So, why the jelly donut? Firstly, the jelly donut is a universal treat. While its first appearance was in Europe in the late fifteenth century, distinct variations of the jelly donut have cropped up in Australia, Nigeria, and Japan, not to mention the countless variations it has in Europe and the Americas. Jelly donuts also have cultural significance, such as being eaten during Hanukkah—in 2009, an estimated 18 million sufganiyot, Israel’s variation on the jelly donut, were eaten in the weeks leading up to the national holiday, averaging 3 donuts per citizen. In Poland a whopping 100 million jelly donuts are eaten on the last Thursday prior to Ash Wednesday in a holiday appropriately named “Fat Thursday.” As the legend goes, the more donuts one eats, the better fortune they will experience later on. The Netherlands have a special variation of jelly donuts, called oliebollen, which are considered good-luck tokens and can only be eaten on New Years Eve. Croatians and Slovenians celebrate Carnival by eating krofne, their regional take on the popular sweet. And of course President John F. Kennedy’s famous remark at the Berlin Wall “Ich bin ein Berliner,” which has been falsely translated as “I am a jelly donut,” because of the similarity between the words for a citizen of Berlin and the name of the German jelly donut, Berliner. The influence of the jelly donut is wide, to say the least. And so even just through the lens of history, the jelly donut already is a significant piece of society and culture, far exceeding all other types of donuts.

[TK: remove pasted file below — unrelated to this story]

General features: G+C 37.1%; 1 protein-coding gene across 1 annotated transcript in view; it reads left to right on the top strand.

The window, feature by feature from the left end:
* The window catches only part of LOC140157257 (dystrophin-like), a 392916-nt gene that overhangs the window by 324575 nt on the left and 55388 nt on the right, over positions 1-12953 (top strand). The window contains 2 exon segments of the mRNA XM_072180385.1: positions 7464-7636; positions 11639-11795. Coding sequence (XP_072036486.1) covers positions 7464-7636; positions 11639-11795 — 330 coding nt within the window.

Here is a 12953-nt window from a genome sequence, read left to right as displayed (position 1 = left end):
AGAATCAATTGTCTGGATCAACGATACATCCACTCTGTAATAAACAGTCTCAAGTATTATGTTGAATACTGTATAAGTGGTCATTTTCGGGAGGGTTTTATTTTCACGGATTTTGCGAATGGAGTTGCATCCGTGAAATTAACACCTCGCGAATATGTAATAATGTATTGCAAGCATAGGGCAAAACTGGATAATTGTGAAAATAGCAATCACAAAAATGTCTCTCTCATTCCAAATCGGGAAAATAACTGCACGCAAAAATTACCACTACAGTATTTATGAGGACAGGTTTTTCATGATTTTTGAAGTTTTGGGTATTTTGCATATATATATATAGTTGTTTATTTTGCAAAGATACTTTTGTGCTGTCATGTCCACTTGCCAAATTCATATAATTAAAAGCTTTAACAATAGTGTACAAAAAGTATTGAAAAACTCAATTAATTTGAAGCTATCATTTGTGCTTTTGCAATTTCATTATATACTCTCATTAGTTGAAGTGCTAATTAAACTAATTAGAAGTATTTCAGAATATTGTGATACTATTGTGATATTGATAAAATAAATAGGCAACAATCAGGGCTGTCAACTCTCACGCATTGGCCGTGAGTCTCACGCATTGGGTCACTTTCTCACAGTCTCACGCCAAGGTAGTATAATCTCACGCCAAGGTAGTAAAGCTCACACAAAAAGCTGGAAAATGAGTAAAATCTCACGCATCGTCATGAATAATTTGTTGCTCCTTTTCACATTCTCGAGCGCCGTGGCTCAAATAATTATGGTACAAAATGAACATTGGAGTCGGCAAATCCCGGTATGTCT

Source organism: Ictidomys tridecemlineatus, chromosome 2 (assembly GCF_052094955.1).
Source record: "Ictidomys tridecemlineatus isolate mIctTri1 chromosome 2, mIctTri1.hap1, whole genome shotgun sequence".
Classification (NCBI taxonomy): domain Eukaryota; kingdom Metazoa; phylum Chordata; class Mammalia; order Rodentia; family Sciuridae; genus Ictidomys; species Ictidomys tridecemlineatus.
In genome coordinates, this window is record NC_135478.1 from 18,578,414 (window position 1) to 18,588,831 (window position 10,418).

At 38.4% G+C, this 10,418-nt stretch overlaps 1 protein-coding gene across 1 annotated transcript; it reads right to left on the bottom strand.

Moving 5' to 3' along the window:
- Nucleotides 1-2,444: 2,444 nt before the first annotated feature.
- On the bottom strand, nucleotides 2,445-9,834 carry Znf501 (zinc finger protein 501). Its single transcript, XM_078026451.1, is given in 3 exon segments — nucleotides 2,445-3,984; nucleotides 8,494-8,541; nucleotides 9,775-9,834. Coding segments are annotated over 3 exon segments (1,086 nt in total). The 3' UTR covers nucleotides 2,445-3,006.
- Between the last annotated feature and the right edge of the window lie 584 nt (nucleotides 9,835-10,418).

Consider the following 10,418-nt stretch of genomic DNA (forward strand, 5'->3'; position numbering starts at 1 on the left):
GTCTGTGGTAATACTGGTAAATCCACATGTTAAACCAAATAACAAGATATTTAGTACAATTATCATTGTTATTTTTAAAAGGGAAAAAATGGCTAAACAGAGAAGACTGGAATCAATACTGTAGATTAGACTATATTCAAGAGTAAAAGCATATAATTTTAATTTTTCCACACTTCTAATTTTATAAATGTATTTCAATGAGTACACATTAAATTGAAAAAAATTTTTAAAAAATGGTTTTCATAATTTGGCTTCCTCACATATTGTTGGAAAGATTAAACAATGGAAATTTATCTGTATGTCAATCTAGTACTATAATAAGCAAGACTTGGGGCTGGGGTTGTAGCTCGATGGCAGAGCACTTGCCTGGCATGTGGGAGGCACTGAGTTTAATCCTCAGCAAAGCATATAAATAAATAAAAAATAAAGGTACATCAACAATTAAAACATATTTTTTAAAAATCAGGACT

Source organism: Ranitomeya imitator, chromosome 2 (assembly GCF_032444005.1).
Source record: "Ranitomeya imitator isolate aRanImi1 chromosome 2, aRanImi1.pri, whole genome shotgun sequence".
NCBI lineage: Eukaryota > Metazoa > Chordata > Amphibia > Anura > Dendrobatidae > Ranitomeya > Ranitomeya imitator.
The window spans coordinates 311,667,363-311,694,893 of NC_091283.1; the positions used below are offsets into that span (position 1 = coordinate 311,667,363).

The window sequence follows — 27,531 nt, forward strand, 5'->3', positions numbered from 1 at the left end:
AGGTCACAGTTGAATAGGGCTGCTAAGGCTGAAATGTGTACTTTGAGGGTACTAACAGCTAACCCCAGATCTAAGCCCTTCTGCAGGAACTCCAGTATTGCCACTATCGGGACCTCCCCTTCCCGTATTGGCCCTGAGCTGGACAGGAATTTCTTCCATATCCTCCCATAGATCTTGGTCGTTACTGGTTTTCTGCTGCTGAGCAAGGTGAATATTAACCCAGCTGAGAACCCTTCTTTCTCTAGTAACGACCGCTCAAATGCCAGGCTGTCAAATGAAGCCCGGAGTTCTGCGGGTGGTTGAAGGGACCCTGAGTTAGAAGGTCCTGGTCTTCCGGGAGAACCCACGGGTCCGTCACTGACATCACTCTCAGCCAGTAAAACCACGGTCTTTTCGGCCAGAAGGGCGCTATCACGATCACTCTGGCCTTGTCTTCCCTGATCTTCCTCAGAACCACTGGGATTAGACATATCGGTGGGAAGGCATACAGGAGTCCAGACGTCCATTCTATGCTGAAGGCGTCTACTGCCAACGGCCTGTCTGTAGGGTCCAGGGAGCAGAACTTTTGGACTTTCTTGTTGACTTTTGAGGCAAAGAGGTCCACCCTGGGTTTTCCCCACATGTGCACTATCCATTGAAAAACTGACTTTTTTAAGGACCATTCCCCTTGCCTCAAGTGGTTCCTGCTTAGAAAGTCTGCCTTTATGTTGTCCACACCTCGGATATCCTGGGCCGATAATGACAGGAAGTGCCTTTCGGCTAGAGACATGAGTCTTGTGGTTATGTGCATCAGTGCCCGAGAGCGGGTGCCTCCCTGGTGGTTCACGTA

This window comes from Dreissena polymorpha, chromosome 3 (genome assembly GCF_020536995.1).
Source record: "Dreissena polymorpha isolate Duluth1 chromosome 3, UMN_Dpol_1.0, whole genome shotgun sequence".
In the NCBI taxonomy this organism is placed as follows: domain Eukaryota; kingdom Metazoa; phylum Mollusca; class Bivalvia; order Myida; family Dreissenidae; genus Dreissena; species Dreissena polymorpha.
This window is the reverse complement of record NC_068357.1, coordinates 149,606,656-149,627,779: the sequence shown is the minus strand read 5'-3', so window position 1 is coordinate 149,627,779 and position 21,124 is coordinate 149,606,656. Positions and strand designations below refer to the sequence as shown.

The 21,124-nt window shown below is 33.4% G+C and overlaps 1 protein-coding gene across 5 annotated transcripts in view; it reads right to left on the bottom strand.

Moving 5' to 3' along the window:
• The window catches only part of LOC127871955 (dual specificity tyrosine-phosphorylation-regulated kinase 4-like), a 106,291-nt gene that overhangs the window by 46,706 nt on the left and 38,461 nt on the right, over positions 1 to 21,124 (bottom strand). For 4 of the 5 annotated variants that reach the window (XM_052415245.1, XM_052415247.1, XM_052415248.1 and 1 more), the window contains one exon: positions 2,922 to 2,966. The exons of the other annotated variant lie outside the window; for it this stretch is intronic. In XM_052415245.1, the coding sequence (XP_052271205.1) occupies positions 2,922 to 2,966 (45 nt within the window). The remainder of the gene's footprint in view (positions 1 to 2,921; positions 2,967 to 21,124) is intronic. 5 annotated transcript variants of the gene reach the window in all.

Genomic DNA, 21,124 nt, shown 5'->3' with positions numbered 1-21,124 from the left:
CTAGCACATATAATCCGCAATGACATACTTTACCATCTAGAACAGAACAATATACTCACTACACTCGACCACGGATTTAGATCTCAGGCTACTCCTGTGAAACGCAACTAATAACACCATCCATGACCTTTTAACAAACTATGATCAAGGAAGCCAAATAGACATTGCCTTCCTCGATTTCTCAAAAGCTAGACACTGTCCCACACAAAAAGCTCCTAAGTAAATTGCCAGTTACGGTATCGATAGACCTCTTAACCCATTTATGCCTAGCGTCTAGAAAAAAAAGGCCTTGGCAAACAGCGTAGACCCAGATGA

Yet the scope of the jelly donut isn’t just limited to an analysis of the past. Rather, the jelly donut is the best type of donut because of its intrinsic properties as well. The thing separating the jelly donut from other types of donuts is its filling, which is typically some sort of fruit based jam. The benefit of this fruit based jam is that it’s actually more healthy than other types of sugar, which have been removed from their naturally occurring source. Studies have actually found that it’s this type of sugar, termed “free sugar,” which has been linked to obesity, NCDs, and tooth decay, rather than fruit based sugars. WHO strongly recommends “a reduced intake of free sugars throughout the lifecourse,” adding that free sugar consumption should be limited to less than 5% of all energy intake. To date, no such statement has been issued relating to fruit based sugars, meaning jelly donuts, for now, are in the clear. Granted, a constant diet of jelly donuts in the name of eating healthy isn’t exactly the most sane thing to do. But the very fact that jelly donuts have a substantially more healthy type of sugar in them supports the fact that they are indeed the best type of donut. Additionally, jelly donuts give better return on investment because they do not have a hole in the middle. In 2014, Dr. Eugenia Cheng of Sheffield University did a study on the ideal size of donuts and concluded that the ideal ring donut should have a hole with a diameter of .4 inches. This means that a ring donut with the ideal dimensions has as much as 31% less donut in it as compared to the jelly donut. By not having a hole in the middle of the donut, jelly donuts are inherently more worth it than those that do, yet another reason why ring donuts are inferior to their filled counterparts.